It should be sufficient to simply argue to elected officials and other decision-makers that officer burnout is a threat to the well-being of the men and women in their law enforcement agencies. Unfortunately, it sometimes seems that only the specter of liability may be the factor that motivates many of those decision-makers to approach this issue with the seriousness that it deserves.

Voluntary Overtime Policies—Protecting Our People from Themselves

Many agencies have worked to move from mandatory overtime to voluntary overtime, but this change does not necessarily solve the problem. First, there is a strong argument to be made that financially-stressed officers should not have the option to work excessive overtime—whether for the department or for an outside entity in the form of off-duty work. This is because doing so would pose liability and safety risks to themselves and the public. Secondly, even when limits exist in policy, time and time again, agency leaders have failed to adequately monitor overtime hours worked by officers to ensure that the policies limiting work hours are adhered to.

As mentioned above, in the months before the in-custody death of George Floyd, one of the areas of mismanagement that Minneapolis Police and city leaders were seeking to address was the issue of officer exhaustion in a system where hours worked were simply not tracked. 

In addition to the inherent liability risks associated with excessive overtime, there is also an increased risk of officers engaging in unlawful overtime fraud when police leadership fails to diligently monitor hours worked, compare those hours to relevant policies, and ensure that the cops on the street know that their hours are being evaluated. Notable overtime scandals have emerged in the last three years that illustrate this fact in New Orleans, Baltimore and Albuquerque.[9]

As with so many critical areas of police operations and liability management, creating sound policies and procedures is often not the difficult part. Rather, the steady and mundane work of monitoring performance and conduct and ensuring that those well-crafted policies and procedures are followed, is the hard part. This is what separates highly professional agencies from dysfunctional ones. In the case of some of the agencies referenced above, the issue was not that the overtime and off-duty work policies and procedures were flawed, but that the ability and/or willingness of agency leadership to track hours worked was woefully lacking.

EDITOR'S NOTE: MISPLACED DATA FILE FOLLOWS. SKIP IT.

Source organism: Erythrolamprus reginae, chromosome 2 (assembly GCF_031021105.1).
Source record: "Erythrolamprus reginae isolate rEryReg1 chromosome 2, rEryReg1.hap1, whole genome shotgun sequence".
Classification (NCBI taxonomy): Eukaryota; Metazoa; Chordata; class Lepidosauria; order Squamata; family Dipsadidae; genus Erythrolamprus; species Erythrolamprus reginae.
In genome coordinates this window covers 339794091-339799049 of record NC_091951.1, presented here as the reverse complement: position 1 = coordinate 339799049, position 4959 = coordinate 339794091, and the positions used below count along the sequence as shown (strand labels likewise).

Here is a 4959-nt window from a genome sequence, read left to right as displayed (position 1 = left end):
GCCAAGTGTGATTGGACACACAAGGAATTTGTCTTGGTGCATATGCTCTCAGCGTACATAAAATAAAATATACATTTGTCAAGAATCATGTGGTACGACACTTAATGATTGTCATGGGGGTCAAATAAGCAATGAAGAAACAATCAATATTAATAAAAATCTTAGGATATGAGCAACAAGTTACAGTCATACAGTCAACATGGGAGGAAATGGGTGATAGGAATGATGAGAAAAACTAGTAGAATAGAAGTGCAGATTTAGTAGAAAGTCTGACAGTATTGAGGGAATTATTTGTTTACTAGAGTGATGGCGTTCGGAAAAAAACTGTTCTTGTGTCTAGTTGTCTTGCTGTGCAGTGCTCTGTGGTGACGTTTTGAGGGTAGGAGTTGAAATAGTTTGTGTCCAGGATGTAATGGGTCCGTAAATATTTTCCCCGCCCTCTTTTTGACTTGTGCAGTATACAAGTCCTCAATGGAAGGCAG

One final cause for serious concern in regard to voluntary excessive overtime work is brought to the forefront by asking the question: Who is most likely to put in for the most overtime? Is there a distinct possibility that the men and women experiencing the most serious financial strains, and the personal and family stress so often associated with those strains, are those volunteering for the most overtime? If this is so, it is highly plausible that an agency’s most vulnerable  officers are taking on greater risks for themselves and their agencies by working more and more. 


Consider the idea of officers working in a state of exhaustion in comparison to officers working under the influence of alcohol. In past generations of American law enforcement, the consumption of alcohol on duty was not taken nearly as seriously as it is now. With time, cultural shifts based on the growing appreciation of the dangers associated with alcohol consumption while engaged in dangerous and complex tasks have resulted in a current reality where such conduct would be shocking to the public, supervisors, and rank-and-file officers, alike.